From the discovery of Richard III’s remains to launching a national sports medicine centre, Loughborough University chief operating officer Richard Taylor tells Rosie Niven about his career highlights and the importance of fixing ‘failure demand’ to improve efficiency.
There can’t be many university chief operating officers who have played a role in finding a lost king, but that is something Richard Taylor was involved with while director of corporate affairs and planning at the University of Leicester. He was responsible for the budget that funded the discovery of human remains in a Leicester car park, which were later identified as those of Richard III.
It’s two years on from the discovery of the Plantagenet King, whose final resting place had hitherto been the subject of some speculation. Taylor is now chief operating officer at Loughborough University, but last month he made the short journey south to reunite with former colleagues for the University of Leicester ceremony ahead of the reburial.
Capturing the imagination
Taylor says the project shows the value that high profile research of this kind offers British universities. “When you look at what came out of that project, it excited a lot of people,” he says. “You’ve captured the imagination, you have generated that interest and as a result, people can see the worth of high quality university research.” It even led to an unusual story in the Independent on 1 April.
While Taylor now has an cross-cutting role at Loughborough, he started out in marketing. He is clear about how his former employer’s open approach to handling the media and public engagement for this project benefited the university’s academic mission.
“I think the key lesson I would draw out of it is that high quality academic research and open engagement with the public are not incompatible, indeed, they are mutually reinforcing.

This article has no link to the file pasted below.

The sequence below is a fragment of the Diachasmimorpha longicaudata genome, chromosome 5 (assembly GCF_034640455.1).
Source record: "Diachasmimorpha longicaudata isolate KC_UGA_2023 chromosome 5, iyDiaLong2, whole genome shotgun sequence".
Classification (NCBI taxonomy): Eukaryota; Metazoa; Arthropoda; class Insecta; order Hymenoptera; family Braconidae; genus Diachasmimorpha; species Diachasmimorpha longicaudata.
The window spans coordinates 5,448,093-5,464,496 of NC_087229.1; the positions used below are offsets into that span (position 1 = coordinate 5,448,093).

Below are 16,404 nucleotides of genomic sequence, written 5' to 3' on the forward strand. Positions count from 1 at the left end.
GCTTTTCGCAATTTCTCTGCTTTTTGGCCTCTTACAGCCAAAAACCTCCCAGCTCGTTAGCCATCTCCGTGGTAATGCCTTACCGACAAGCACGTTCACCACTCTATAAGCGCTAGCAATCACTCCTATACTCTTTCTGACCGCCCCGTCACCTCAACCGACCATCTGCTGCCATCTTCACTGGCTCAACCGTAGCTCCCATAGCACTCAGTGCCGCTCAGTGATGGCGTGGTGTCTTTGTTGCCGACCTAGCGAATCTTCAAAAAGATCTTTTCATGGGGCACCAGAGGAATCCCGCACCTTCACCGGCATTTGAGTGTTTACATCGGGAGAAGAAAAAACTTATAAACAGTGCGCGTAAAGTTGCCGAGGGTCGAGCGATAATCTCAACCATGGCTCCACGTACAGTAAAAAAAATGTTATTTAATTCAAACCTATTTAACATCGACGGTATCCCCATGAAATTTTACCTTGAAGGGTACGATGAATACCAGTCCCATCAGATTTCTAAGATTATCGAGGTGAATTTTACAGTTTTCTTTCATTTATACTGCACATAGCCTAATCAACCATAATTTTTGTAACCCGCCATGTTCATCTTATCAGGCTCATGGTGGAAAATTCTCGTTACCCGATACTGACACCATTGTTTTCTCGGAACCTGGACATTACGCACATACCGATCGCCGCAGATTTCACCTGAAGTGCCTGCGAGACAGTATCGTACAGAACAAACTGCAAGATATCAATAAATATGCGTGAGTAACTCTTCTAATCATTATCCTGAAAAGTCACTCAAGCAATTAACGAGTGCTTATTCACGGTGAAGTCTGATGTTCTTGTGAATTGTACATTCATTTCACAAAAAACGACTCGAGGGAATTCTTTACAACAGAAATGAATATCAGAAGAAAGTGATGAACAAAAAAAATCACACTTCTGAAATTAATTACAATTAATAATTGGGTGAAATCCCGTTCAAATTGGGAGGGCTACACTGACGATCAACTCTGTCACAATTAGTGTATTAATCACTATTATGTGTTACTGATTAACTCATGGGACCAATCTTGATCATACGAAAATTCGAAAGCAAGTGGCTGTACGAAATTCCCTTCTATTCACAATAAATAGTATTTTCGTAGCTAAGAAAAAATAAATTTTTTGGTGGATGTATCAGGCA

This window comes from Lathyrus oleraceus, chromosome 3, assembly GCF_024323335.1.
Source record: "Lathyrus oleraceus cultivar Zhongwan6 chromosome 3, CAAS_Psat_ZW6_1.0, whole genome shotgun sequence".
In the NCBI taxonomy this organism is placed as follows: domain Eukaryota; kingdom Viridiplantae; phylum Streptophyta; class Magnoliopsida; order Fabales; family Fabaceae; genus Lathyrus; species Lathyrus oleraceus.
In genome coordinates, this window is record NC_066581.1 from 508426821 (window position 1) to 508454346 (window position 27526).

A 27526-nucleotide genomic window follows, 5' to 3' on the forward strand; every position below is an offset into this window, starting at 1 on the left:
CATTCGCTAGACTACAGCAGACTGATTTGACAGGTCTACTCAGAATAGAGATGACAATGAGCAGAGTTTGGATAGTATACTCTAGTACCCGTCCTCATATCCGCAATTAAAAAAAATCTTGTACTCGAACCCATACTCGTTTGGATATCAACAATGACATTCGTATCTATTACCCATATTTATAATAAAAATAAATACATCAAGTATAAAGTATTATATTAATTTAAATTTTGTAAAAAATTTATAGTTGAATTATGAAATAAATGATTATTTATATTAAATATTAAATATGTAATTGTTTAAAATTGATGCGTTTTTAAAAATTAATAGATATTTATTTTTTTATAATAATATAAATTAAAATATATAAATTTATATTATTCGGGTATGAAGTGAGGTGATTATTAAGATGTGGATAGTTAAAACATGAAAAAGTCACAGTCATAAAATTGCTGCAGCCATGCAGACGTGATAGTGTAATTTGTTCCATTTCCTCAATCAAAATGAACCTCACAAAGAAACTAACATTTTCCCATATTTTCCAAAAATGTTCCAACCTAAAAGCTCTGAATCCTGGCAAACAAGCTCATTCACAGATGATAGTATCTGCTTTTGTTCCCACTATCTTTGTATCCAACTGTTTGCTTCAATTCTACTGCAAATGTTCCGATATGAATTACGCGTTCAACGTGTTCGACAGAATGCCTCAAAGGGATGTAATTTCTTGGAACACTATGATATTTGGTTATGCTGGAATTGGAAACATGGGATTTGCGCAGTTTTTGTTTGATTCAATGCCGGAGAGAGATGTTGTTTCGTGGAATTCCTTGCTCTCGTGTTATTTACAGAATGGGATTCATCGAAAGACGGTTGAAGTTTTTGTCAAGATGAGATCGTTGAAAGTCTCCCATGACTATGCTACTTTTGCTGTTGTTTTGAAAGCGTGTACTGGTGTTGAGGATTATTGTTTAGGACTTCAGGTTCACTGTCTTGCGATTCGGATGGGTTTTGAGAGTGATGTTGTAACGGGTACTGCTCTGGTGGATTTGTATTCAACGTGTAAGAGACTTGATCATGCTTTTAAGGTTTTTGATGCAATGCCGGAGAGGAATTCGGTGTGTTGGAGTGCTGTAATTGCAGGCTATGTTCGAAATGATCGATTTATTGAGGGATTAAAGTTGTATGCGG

“The thing that was quite different about the Richard III project, the comms and the public engagement were built into the work from the very first cutting of the soil in August 2012, right through the the announcement of the outcome in February 2013.
“When you suddenly get into discussions about the importance of higher education and justifying the budget settlement, that openness pays off.”
While his marketing background might not be a typical one for a COO, Taylor says that some of the methodology in marketing is relevant in any sort of service organisation. ”Marketing as a systematic process prioritises the needs of end users, whether they be students or research funders,” he says.
Turning to the efficiency agenda, he says that his focus remains on making a system work well for the end user rather than making efficiency an end in itself. One of the causes of inefficiencies in universities, he notes, is ”failure demand”, or the increased demand on services from users seeking help when a system fails.
“By making the process more effective and stripping out the hand-offs and the workarounds, stripping out the duplication, you reduce failure demand, you increase end user satisfaction, but you also deliver a process that is inherently more efficient and less costly,” says Taylor.
“You don’t go into the process to make it more efficient per se, but the efficiency is the benefit that comes out of the back end of it.”